If it’s too thin and doesn’t form a little peak at all, try adding a bit more powdered sugar (1/4 cup at a time) or chill it in the fridge in 5-minute intervals.

After each adjustment, be sure to retest the frosting with your spatula before making any additional changes.

Tip #6: Mix by Hand at the End to Get Rid of Any Pesky Air Bubbles

This final tip I think is the simplest, but also has the biggest impact.

Once I’ve made a batch of frosting and it’s the perfect consistency, I don’t stop there.

I aggressively grip a rubber spatula and work the frosting around the bowl by hand.

Now I know you’re thinking, but I just had my mixer beat my frosting on low for a long time!! Shouldn’t that have pushed out enough air??

The mixer is great, but this final step makes it silky smooth. There’s something about stirring by hand that a stand mixer can’t replicate.

I push the frosting back and forth and spread it along the sides of the bowl for a couple minutes.

Please watch the video that’s in this post to see what I mean.

If you do it right, it should be a pretty serious arm workout. I’m always tired by the end!

image of a batch of super smooth air bubble free frosting that has been stirred by hand
A batch of my caramel buttercream after being stirred by hand with a rubber spatula.

Then, and ONLY then, is your frosting smooth and ready to be added to your cake. You should see a notable difference in texture, and your frosting should be free of any air bubbles.

This is also important to do when you make frosting in advance and let it thaw.

I find my frosting is straight up riddled with air bubbles once it’s thawed.

I usually go to town stirring it by hand, and find it’s nice and smooth after a few minutes of aggressive stirring.

Tips #6: Repeat Step #5 As Needed

Your frosting might be perfectly smooth now, but sadly it won’t stay that way forever. It doesn’t matter how perfect it was when you started.

As your frosting sits out at room temp, it will slowly develop air bubbles.

But fear not, it can easily be fixed. Just give your frosting another good stir by hand with your rubber spatula.

I always have to do this after I crumb coat and chill my cake.

By that point in the process, my frosting usually has been sitting out for at least 30 minutes. That’s long enough for air bubbles to form.

I stir it for a few minutes by hand before taking my cake out of the freezer, and don’t stop until it’s nice and smooth again.

image of beautiful purple frosting colored with americolor gel food coloring to make a buttercream rosette cake

There’s no point in making super smooth buttercream only to let your frosting get air bubbles as you add your second layer of frosting.

That’s when the smoothness of your frosting matters the most!!

Take the extra few minutes to stir it before adding your final layer of frosting.

Let Me Know What You Think!

If you try out these tips to make smooth buttercream frosting, I’d love to hear how they work for you!

Please leave a comment below and let me know if you use any other tricks to make silky smooth buttercream.

If you share on social, don’t forget to tag me @chelsweets and use #chelsweets so I can see your amazing creations!

Other Recipes You Might Like:

Yield: 6 cups

Vanilla Buttercream Frosting

image of vanilla American buttercream being piped onto a fluffy vanilla cupcake

This American buttercream recipe only uses five ingredients! It's so delicious and easy to make, you'll never buy frosting again!!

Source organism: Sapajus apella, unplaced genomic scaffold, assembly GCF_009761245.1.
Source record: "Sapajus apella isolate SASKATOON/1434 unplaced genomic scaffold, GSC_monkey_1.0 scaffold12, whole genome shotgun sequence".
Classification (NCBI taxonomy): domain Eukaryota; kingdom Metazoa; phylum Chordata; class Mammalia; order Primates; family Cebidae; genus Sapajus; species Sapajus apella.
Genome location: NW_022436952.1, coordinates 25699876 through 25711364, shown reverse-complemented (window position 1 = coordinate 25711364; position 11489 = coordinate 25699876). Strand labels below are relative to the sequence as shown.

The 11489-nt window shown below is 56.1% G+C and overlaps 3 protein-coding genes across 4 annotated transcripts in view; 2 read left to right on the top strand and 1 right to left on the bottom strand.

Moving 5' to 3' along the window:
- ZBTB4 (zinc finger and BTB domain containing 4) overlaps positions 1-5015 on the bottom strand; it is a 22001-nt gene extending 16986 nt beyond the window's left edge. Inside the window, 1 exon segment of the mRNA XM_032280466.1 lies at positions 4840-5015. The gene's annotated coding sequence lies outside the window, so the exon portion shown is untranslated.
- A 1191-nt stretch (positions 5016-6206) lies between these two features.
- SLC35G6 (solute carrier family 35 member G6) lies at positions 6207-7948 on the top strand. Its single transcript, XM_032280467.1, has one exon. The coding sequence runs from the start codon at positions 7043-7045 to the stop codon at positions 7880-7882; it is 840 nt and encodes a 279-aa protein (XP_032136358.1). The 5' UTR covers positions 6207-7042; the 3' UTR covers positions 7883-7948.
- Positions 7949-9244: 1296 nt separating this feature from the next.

Prep Time 10 minutes
Total Time 10 minutes


  • 2 cups unsalted butter, room temperature (452g; 1 lb. box)
  • 1 Tbsp vanilla extract or vanilla bean paste (12g)
  • 1/2 tsp fine salt (3g)
  • 7 cups powdered sugar (907g; 2 lb. bag)
  • 3 Tbsp heavy cream or whipping cream (45g)


  1. Beat 2 cups of unsalted butter on a medium speed for 30 seconds until smooth with a paddle attachment / stand mixer or a hand mixer.
  2. Mix in 1 Tbsp vanilla extract or vanilla bean paste and 1/2 tsp salt on a low speed.
  3. Slowly add in 7 cups of powdered sugar while mixing slowly on the lowest setting. Halfway through add in 3 Tbsp of heavy cream or milk to make it easier to mix. I like to place a kitchen towel over my mixer to contain any powdered sugar clouds.
  4. Mix on low until the ingredients are fully incorporated and the desired consistency is reached
  5. If the frosting is too thick, add in additional cream (1 Tbsp at a time). If the frosting is too thin, add in more powdered sugar (quarter of a cup at a time).
  6. If you plan to color the buttercream, add in the gel food coloring once the frosting is fully mixed and beat on low until it reaches the desired colored.
  7. To make the frosting extra smooth, stir it by hand with a rubber spatula for a minute or two right before you use it. It's an arm workout, but it's worth it! Push the frosting back and forth and spread it around the side of the bowl. This will push out any extra air and make it easier to smooth onto cakes or pipe with.



One batch of buttercream makes about 6 cups, which is enough to frost a 7-inch or 8-inch layer cake with 3 layers, or frost about 3 dozen cupcakes.

If you're struggling to get your frosting smooth I share all my tips for making super smooth buttercream here.

Making This Vanilla Buttercream Frosting in Advance:

Make your frosting ahead of time or save any leftover frosting! It can be stored in an airtight container in the fridge for up to a month, or in the freezer for up to 3 months.

Be sure to give it a good stir once it thaws to get the consistency nice and smooth again.

A frosted cake can last in the fridge for up to a week, or in the freezer for up to a month. The buttercream locks in all the moisture, keeping the cake fresh and delicious!

If you cut into the cake and have leftovers, use any remaining frosting to cover the cut section to keep it moist and store in the fridge for up to a week.

If you are making this frosting for a cake, mix the buttercream on the lowest speed at the end of the process for a couple minutes, to get out any extra air that might have be incorporated during the mixing process.

Nutrition Information



Serving Size


Amount Per Serving Calories 1074Total Fat 64gSaturated Fat 40gTrans Fat 0gUnsaturated Fat 21gCholesterol 171mgSodium 207mgCarbohydrates 129gFiber 0gSugar 126gProtein 1g